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Webmaster in a Nutshell

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WebSite Server Configuration

26.6 Logging

WebSite has three main logs: the access log, the error log, and the server log. The access log records each request to the server and the server's response in one of three formats: Common (older NCSA/CERN), Combined NCSA/CERN, and Windows Log format. The error log records access errors, such as failed user authentication. The server log records each time the server is restarted or its configuration is updated. You can also set a variety of tracing options to have the server log collect more or less detailed information. The tracing information is used primarily for troubleshooting and debugging.

WebSite log configuration occurs on the Logging page of Server Admin. shows the default Logging page.

[Graphic: Figure 26-6]

The Log File Paths section allows you to choose the path and filenames of the log files. The default files are in the directory /WebSite/logs. You can place a full pathname to put the logs in another location. The server will shut down if it cannot maintain log files. Therefore, if you locate the logging directories on a remote computer, make sure that it will always be available when the server is running.

The Access Log Format section of the page allows you to select the format of the access log file. The three formats are described as follows:

Windows (WebSite Extended)

This format collects server access data in a format that can be easily imported into most Microsoft Windows Office productivity packages. The entries are tab delimited and require no additional parsing using Visual Basic or Perl. This format creates larger files than the other logging formats.

Combined (NCSA/CERN)

This format collects server access data in a more standard Web log format with fields delimited by quotation marks. Two extra fields are included to identify the URL from which the browser made the current request (Referer), and to identify the browser type (User_Agent).

Common (older NCSA/CERN)

This is the default format for WebSite and is the standard Web log format used by most Web servers.

Instead of the IP address, you can have WebSite find and put the requesting client's hostname in the log files. To do this, select the Enable DNS Reverse Lookup box in the Client Hostname Lookup section of the Logging page. For every logged access, the server will contact its DNS server with the browser's IP address and ask for its corresponding DNS hostname. It is not suggested that you use this feature without a compelling reason as it will slow transaction time noticeably.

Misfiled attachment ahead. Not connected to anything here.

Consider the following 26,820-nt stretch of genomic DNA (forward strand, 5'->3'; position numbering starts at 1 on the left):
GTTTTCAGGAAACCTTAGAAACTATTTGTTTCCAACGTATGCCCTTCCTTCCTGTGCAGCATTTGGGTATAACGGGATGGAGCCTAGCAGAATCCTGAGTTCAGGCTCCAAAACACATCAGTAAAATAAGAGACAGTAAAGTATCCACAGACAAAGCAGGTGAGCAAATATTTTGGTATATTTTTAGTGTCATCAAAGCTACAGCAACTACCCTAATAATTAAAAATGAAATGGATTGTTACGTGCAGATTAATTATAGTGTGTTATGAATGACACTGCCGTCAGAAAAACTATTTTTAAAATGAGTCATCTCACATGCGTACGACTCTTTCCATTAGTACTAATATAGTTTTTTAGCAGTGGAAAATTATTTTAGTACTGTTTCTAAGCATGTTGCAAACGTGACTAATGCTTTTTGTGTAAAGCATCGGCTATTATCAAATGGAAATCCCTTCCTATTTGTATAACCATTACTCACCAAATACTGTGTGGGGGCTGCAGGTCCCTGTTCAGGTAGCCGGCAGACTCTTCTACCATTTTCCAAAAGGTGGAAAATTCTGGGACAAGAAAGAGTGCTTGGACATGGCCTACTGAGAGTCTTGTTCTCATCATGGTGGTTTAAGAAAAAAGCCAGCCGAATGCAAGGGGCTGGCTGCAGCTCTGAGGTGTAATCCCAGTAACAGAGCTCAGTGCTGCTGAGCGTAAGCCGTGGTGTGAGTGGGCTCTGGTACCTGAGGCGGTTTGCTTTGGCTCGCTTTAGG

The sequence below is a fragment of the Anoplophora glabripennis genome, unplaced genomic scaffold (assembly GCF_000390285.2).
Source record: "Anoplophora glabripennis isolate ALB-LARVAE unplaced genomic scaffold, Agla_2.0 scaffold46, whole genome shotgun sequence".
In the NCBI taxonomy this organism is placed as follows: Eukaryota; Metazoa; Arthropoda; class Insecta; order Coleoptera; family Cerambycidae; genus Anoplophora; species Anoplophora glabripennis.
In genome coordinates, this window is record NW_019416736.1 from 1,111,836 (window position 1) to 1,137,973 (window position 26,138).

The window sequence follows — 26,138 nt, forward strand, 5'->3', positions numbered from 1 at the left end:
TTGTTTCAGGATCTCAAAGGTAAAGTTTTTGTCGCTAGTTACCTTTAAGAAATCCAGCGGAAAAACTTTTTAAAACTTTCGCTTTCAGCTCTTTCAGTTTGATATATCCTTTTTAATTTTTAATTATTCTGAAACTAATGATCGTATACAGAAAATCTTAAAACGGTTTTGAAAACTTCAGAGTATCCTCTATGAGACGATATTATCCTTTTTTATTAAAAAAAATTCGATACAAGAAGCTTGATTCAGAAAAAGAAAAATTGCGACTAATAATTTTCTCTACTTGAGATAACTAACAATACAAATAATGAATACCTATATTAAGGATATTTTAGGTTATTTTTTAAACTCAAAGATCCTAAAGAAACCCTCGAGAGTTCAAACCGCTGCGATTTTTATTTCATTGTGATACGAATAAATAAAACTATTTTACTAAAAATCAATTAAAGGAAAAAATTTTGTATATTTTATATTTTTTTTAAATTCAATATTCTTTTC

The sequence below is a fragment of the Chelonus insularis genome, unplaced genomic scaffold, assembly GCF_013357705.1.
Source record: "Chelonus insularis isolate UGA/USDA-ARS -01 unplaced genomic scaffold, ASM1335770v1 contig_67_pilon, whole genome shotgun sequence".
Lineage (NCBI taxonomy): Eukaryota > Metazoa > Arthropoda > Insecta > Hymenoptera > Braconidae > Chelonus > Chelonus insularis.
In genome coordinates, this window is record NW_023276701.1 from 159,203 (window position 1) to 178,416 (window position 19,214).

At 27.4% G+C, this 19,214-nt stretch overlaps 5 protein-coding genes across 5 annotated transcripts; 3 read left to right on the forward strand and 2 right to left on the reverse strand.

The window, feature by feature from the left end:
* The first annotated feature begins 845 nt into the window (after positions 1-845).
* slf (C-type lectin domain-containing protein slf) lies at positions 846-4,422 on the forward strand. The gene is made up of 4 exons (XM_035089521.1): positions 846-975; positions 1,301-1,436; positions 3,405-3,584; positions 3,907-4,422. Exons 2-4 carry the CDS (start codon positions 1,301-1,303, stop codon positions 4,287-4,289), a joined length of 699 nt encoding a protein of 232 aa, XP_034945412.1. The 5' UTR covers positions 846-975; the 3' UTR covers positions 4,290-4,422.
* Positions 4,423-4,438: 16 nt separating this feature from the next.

WebSite has 10 different tracing options that provide detailed data about the server's activity in the server log. You can select one or more of these options by clicking on the appropriate checkboxes in the Tracing Options sections of the Logging page. The first six options listed are useful to the server administrator, while the last five are used mainly by technical support. The last five will not be described here. You can remove any tracing option by clicking on a checked box, or press Clear All Tracing to remove them all. The first six tracing options are as follows:

HTTP Protocol

This tracing option records the incoming header data for each request from a browser and the action the server takes responding to the request. See Chapter 17, HTTP Overview through Chapter 20, Media Types and Subtypes for more information on HTTP.

Dump Sent Data

This tracing option records all of the outgoing data to the browser in the server's response (header and file data). This option generates huge server logs.

Image Maps

This tracing option records the information about a client requesting a location on a clickable image map, and shows the server's response.

API/CGI Execution

This option records the server's activity when a browser requests a URL containing a CGI or WSAPI execution. It is useful for debugging CGI programs. When this tracing option is enabled, the server notifies the various types of CGI or API programs to enable their own debugging features, such as displaying standard output and saving temporary files. See Chapter 9, CGI Overview for more information on CGI.

Access Control

This tracing option records the server's actions in checking access control restrictions and then denying or allowing access to a specific URL path by requestor. Access Control tracing shows both the class restrictions (IP address or hostname) and user authentication requirements. User and group names are not included with this tracing option.


This tracing option records all user authentication attempts, whether successful or unsuccessful, and why they weren't. Passwords are shown only in encrypted form. The URL path for the authentication attempt is not included with this tracing. Enabling both Access Control and Authentication tracing provides a complete picture of how your server is handling access control restrictions.

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